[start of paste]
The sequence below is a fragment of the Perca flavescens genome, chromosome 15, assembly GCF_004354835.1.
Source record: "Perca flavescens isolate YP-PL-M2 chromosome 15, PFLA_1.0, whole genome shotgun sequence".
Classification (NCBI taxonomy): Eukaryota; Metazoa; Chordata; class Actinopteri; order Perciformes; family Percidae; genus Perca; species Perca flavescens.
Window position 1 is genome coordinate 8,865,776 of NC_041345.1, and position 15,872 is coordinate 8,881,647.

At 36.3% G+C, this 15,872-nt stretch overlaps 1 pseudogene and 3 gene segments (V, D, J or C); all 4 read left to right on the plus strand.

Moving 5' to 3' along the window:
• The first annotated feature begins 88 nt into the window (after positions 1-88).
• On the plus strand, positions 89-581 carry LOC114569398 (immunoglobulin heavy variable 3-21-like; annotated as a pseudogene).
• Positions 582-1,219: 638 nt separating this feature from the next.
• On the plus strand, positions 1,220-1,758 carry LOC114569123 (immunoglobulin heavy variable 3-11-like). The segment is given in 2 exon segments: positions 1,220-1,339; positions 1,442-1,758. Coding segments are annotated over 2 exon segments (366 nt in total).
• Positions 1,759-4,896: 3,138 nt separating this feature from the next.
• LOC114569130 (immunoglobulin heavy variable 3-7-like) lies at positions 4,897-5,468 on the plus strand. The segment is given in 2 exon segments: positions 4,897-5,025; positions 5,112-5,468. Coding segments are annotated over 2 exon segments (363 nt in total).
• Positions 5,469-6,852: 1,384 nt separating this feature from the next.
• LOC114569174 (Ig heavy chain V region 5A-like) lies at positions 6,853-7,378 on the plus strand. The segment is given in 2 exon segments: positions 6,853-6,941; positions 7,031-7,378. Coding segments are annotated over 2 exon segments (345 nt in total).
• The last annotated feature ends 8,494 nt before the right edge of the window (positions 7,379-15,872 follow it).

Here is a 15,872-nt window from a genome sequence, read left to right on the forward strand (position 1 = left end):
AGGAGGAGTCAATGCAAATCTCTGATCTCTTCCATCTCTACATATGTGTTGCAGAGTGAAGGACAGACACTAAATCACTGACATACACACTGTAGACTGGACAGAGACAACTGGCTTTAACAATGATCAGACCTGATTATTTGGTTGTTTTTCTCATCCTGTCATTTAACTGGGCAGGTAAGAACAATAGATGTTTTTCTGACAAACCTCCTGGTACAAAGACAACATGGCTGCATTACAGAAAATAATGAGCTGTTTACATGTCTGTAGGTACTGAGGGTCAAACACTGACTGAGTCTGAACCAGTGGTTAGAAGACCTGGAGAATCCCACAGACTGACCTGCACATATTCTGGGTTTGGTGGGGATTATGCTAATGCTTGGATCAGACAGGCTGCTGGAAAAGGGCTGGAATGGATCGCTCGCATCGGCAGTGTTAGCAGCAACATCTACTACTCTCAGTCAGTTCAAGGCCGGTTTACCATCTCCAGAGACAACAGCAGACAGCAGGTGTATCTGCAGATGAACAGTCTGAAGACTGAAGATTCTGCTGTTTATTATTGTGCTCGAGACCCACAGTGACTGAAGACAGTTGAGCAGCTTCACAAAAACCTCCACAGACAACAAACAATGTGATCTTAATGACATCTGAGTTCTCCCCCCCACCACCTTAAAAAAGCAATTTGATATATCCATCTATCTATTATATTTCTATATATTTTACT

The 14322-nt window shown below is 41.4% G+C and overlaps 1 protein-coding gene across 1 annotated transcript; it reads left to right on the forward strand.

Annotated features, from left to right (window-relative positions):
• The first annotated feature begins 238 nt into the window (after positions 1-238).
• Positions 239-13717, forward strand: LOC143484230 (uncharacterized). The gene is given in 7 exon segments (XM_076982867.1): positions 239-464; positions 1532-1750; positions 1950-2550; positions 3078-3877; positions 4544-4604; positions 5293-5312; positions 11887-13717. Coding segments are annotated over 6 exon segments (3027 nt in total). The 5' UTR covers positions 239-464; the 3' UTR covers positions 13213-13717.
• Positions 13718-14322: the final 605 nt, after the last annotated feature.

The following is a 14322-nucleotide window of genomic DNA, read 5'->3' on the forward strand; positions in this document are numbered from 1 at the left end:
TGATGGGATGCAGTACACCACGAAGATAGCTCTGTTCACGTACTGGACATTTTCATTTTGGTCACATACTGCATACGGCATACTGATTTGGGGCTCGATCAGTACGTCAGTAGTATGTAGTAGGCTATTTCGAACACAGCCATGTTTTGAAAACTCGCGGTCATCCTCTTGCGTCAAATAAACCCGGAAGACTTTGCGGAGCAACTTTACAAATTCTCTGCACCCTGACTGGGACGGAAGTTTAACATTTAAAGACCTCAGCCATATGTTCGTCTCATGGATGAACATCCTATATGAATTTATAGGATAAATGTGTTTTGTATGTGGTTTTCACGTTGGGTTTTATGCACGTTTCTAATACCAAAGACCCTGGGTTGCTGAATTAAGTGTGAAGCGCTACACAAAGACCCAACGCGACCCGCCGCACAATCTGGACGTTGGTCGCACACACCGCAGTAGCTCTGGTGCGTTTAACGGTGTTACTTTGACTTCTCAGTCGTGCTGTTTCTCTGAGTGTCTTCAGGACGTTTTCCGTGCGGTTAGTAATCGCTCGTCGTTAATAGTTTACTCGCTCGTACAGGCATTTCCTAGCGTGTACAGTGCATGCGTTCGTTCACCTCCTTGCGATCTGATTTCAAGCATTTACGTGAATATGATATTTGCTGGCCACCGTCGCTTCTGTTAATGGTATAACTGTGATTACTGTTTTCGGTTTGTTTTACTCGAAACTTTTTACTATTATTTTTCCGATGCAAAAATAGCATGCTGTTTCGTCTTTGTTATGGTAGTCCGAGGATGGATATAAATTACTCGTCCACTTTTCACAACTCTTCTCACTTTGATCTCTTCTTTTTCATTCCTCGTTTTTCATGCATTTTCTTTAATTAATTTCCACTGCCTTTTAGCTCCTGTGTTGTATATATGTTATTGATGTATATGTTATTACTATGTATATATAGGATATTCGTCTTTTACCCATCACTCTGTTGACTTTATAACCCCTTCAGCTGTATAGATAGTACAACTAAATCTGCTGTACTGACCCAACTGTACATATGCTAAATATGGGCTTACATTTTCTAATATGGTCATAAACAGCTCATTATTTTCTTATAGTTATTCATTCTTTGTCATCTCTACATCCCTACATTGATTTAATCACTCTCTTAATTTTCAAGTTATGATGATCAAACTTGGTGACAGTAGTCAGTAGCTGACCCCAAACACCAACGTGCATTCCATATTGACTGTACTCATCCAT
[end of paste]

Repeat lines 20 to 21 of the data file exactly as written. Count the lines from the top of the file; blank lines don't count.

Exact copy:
• The first annotated feature begins 238 nt into the window (after positions 1-238).
• Positions 239-13717, forward strand: LOC143484230 (uncharacterized). The gene is given in 7 exon segments (XM_076982867.1): positions 239-464; positions 1532-1750; positions 1950-2550; positions 3078-3877; positions 4544-4604; positions 5293-5312; positions 11887-13717. Coding segments are annotated over 6 exon segments (3027 nt in total). The 5' UTR covers positions 239-464; the 3' UTR covers positions 13213-13717.